The World Climate Research Programme's (WCRP's) Global Energy and Water Exchanges (GEWEX) surface radiation budget (SRB) dataset is generated by application of a different approach. Here, retrieved cloud properties are used together with reanalysis information and additional radiative transfer calculations in order to determine all-sky and clear-sky fluxes at the same time for each pixel. The latest release of the GEWEX SRB dataset (v3.0), however, only covers a period until 2007. It makes use of ISCCP DX data , which provide information on a temporal resolution of 3 h but include some deficiencies, such as utilizing less spectral information compared to AVHRR-based data and a relatively coarse spatial resolution. The GEWEX SRB data have been used to revisit the cloud radiative effect on the global scale (e.g. Allan2011).

Based on the rationale above, it seems logical to construct a record that includes both cloud and radiation properties based on AVHRR, covers a longer time period than alternative records, provides information at finer spatial scales (about 5 km for AVHRR global area coverage – GAC – data), and makes use of all five available spectral bands from the visible through the near-infrared to the thermal infrared. The availability of the full suites of cloud and radiative flux properties will also make these data superior to the already existing AVHRR-based datasets mentioned above. The usefulness of these data is further enhanced by the incorporation of the latest AVHRR intercalibration information and cloud retrieval developments.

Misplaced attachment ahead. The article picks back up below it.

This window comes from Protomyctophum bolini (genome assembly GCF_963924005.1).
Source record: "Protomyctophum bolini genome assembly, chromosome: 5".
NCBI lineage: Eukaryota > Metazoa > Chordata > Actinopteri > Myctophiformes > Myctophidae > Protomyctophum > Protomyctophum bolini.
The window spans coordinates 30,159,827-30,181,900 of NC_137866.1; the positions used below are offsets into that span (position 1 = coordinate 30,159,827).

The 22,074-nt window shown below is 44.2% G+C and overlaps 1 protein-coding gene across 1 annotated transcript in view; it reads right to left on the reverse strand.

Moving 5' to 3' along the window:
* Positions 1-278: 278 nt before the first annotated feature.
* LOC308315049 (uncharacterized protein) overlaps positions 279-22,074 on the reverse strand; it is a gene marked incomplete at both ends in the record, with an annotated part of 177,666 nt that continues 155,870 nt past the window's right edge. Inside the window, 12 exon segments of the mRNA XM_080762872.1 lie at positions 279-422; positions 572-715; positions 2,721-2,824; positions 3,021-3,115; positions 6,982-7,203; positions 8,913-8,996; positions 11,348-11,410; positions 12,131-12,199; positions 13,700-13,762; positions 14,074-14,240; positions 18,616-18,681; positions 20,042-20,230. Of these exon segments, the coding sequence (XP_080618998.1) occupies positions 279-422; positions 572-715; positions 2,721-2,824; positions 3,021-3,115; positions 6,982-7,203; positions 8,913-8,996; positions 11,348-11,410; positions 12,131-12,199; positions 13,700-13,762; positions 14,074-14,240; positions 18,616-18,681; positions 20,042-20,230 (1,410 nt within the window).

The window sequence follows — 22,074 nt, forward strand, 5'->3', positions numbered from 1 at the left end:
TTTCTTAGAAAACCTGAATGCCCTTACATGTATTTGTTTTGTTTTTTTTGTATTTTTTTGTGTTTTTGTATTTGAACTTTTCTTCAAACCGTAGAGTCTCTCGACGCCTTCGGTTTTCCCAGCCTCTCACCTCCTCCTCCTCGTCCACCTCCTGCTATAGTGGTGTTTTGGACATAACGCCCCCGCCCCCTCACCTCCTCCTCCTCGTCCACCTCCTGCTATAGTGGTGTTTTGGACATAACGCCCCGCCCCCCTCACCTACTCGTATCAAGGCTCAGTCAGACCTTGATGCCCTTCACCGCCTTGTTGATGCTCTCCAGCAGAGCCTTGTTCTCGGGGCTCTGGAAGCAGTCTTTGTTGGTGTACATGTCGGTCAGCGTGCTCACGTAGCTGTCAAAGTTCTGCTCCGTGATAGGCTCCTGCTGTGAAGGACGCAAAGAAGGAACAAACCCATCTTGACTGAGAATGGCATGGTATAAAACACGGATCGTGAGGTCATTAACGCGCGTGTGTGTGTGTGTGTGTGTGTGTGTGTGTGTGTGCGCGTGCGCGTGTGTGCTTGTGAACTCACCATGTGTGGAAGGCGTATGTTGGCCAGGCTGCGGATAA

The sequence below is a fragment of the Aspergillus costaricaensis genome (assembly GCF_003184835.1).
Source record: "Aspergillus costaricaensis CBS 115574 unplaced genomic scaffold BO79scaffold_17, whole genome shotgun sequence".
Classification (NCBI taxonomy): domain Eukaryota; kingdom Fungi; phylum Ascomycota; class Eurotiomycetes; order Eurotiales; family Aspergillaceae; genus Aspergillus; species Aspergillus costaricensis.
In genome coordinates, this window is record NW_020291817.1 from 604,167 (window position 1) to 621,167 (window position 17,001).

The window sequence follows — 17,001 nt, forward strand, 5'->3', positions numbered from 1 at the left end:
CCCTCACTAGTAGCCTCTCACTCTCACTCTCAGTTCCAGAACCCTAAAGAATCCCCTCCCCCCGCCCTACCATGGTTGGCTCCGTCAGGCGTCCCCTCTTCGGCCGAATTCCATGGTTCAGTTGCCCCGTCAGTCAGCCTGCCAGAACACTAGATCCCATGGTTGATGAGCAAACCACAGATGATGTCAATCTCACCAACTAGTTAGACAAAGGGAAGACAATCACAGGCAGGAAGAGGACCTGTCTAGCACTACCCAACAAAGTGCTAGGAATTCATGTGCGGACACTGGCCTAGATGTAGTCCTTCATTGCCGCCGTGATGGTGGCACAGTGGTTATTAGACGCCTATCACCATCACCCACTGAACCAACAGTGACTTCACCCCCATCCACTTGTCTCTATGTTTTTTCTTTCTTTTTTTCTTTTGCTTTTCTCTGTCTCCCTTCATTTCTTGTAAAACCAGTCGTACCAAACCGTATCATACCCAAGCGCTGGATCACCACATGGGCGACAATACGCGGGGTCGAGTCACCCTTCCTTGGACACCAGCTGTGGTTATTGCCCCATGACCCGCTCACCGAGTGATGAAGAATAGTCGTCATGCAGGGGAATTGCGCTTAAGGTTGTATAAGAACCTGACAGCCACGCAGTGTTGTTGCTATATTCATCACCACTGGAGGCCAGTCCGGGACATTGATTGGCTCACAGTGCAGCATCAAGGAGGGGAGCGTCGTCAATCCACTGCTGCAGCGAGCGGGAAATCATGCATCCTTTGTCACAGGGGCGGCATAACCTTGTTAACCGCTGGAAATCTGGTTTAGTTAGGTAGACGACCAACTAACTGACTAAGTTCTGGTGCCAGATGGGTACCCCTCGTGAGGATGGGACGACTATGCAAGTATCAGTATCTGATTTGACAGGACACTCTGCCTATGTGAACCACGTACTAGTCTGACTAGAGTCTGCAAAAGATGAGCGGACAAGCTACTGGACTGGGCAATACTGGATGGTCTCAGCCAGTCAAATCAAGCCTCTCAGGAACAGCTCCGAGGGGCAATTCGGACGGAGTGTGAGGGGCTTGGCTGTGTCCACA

This paper documents the approaches that have been followed to generate such an AVHRR-based data record with cloud and broadband radiative flux properties and discusses derived results. The dataset is named Cloud_cci AVHRR post meridiem version 3 (AVHRR-PMv3; v3 hereafter) and is a successor of AVHRR-PM version 2 (AVHRR-PMv2; v2 hereafter), which contained cloud properties for the period 1982–2014 (see , for more details) and was already used in numerous studies, e.g. in model evaluation on the global scale and on regional scales .

Superior to AVHRR-PMv2, AVHRR-PMv3 covers a longer time period (1982–2016), holds cloud properties of improved quality, and includes broadband radiative flux properties at the TOA and BOA. Appendix A lists additional information about the AVHRR measurement record used. To estimate the radiative fluxes, additional radiative transfer calculations were conducted that included additional reanalysis information of tropospheric profiles of temperature and gaseous components as well as surface properties (all interpolated to AVHRR temporal and spatial resolution). This approach is similar to the GEWEX SRB data; thus the retrieved cloud properties are ingested into the reanalysis profiles to represent real clouds with realistic properties at the correct time and place. This is considered a superior approach compared to using reanalysis (thus modelled) clouds directly. All of this information is then input to calculate the broadband fluxes. Although a considerable number of reanalysis data are still required, this approach provides a means for quantifying the impact of true (retrieved) cloud properties on radiative fluxes at the TOA and BOA in a realistic way. This also enables the collection of clear-sky fluxes at the same temporal frequency as all-sky fluxes, as opposed to collecting and interpolating the clear-sky fluxes into cloudy areas, as is done for the CERES datasets.